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[lahyk-nis] /ˈlaɪk nɪs/
a representation, picture, or image, especially a portrait:
to draw a good likeness of Churchill.
the state or fact of being like:
I can't get over your likeness to my friend.
the semblance or appearance of something; guise:
to assume the likeness of a swan.
Origin of likeness
before 950; Middle English liknesse, Old English līcnes, variant of gelīcnes. See alike, -ness
2. resemblance, similitude. 3. shape, form. Unabridged
Based on the Random House Dictionary, © Random House, Inc. 2015.
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Examples from the Web for likenesses
Contemporary Examples
  • Today, his portraits are distinctly recognizable as Nadars as much as they register the likenesses of individual historic figures.

Historical Examples
  • But the likenesses which still survive have led many to associate the two regions closely together.

  • I knew him at once, by the likenesses that had been (p. 182) published of him.

  • I was struck by a couple of portraits painted by Lawrence: they were the likenesses of the proprietor of the house and his wife.

    Impressions of America Tyrone Power
  • He set in heaven the Stars of the Zodiac which are their likenesses.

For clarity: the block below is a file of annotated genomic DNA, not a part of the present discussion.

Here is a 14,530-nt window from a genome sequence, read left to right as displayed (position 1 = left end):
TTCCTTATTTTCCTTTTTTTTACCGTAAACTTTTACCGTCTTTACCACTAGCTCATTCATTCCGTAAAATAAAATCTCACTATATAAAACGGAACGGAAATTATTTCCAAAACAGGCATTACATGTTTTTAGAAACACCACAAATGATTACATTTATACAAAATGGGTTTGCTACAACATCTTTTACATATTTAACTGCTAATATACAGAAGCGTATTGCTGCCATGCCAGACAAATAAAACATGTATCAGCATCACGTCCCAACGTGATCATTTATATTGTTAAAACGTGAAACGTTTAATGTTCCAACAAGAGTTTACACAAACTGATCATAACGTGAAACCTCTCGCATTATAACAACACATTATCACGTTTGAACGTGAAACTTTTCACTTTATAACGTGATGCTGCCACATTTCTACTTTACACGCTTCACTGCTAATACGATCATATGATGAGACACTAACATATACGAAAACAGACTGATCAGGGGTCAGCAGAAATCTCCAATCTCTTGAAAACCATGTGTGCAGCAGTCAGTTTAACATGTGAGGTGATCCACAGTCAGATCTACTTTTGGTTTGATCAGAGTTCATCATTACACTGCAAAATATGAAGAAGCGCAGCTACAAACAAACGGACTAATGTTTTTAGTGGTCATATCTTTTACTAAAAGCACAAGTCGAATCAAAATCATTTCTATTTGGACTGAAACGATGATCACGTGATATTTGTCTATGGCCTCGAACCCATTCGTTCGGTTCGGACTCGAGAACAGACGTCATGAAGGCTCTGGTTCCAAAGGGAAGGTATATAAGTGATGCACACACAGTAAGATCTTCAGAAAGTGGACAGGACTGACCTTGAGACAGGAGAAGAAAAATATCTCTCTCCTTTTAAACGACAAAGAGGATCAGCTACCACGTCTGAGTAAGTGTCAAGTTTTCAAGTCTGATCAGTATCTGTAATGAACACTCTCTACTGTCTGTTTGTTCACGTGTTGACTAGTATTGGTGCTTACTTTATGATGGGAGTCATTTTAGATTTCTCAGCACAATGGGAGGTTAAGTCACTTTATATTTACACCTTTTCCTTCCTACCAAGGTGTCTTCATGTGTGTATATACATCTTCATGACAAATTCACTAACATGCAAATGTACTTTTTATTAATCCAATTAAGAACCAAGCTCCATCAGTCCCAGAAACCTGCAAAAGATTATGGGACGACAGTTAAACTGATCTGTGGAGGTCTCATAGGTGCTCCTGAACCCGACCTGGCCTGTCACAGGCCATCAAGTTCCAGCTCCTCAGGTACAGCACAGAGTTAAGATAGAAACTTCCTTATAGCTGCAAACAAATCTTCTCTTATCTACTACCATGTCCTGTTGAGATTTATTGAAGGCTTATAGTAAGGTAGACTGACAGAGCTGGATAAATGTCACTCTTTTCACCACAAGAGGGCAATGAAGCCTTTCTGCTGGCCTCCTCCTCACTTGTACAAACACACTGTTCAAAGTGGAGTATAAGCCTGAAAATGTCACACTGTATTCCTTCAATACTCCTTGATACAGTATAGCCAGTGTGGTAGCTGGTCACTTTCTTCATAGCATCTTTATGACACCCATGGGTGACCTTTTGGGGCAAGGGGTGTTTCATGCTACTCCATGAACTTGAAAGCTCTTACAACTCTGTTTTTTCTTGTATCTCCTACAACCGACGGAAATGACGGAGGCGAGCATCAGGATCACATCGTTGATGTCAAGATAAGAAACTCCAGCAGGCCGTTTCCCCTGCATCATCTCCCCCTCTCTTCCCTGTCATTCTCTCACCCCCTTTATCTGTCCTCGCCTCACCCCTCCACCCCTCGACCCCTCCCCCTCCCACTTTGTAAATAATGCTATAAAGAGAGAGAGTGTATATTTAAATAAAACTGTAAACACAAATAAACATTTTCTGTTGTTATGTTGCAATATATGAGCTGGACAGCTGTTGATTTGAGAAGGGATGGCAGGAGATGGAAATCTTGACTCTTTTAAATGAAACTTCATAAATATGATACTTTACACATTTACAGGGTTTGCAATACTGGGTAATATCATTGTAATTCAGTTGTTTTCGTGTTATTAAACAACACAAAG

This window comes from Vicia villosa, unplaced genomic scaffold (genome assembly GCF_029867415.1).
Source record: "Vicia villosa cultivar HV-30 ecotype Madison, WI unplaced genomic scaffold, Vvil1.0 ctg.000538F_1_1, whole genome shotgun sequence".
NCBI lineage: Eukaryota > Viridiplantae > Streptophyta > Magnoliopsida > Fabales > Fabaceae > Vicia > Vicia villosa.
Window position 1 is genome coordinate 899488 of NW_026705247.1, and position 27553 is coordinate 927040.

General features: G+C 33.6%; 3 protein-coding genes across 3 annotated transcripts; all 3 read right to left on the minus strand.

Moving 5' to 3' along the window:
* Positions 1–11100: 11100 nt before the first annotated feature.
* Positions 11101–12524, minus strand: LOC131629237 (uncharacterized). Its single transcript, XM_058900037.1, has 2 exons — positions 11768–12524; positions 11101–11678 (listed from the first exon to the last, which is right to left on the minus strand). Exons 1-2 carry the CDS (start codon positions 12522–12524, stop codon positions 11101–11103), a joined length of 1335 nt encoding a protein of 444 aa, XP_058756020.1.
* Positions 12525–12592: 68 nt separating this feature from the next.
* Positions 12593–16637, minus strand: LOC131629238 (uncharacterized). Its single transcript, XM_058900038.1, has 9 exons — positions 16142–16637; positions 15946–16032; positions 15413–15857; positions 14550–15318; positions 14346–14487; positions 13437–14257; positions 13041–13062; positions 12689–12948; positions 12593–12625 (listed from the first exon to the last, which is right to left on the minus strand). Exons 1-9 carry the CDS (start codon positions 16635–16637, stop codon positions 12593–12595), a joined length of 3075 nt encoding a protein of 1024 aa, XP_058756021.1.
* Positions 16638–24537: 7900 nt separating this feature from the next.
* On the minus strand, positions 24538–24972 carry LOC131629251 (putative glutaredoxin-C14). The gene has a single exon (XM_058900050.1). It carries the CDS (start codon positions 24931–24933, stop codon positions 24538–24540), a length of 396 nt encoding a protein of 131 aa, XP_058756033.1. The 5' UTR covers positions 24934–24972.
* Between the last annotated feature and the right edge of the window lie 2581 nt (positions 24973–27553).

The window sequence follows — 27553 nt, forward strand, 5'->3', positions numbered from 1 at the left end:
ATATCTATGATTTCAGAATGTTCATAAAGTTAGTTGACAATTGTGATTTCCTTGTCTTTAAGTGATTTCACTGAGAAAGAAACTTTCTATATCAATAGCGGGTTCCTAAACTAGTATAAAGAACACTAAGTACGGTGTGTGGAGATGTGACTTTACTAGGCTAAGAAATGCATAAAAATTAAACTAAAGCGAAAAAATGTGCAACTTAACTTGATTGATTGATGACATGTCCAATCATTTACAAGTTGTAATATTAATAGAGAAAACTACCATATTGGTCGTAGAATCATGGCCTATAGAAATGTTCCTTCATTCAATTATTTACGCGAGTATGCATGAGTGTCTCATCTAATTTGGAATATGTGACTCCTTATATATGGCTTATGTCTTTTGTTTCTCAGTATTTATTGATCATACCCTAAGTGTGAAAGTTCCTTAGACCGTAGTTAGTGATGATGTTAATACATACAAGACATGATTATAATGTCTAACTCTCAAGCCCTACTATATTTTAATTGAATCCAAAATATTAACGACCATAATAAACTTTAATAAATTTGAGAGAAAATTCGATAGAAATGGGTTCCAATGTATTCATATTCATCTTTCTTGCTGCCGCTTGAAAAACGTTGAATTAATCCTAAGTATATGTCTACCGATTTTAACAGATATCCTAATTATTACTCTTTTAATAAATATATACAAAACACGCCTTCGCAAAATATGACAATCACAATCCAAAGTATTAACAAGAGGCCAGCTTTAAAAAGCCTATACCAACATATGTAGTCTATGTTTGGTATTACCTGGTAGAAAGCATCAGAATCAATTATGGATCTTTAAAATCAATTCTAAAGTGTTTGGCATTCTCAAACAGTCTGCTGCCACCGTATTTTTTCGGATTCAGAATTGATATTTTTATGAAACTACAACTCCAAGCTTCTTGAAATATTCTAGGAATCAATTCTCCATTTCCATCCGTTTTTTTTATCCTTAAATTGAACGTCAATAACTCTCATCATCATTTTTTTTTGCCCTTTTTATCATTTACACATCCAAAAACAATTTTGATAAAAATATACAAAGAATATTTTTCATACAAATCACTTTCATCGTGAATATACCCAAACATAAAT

• It may interest the reader to know that these are the first, the only likenesses of the real Evangelines of Acadia.

    Acadia Frederic S. Cozzens
  • I send you two likenesses, printed from copper, which you will know well.

    Albert Durer T. Sturge Moore
  • But here I did the gypsies great injustice; for they will allow their likenesses to be taken if you will give them a shoe-string.

    The Gypsies Charles G. Leland
  • If she be not the child of Madame Montford, then no faith can be put in likenesses.

    An Outcast F. Colburn Adams
  • "It is the most terrible thing in likenesses I have ever seen," the woman continued slowly.

    The Tempting of Tavernake E. Phillips Oppenheim
British Dictionary definitions for likenesses


the condition of being alike; similarity
a painted, carved, moulded, or graphic image of a person or thing
an imitative appearance; semblance
Collins English Dictionary - Complete & Unabridged 2012 Digital Edition
© William Collins Sons & Co. Ltd. 1979, 1986 © HarperCollins
Publishers 1998, 2000, 2003, 2005, 2006, 2007, 2009, 2012
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Word Origin and History for likenesses



Old English (Northumbrian) licnes "likeness, similarity; figure, statue, image," shortened from gelicness; see like (adj.) + -ness.

Online Etymology Dictionary, © 2010 Douglas Harper
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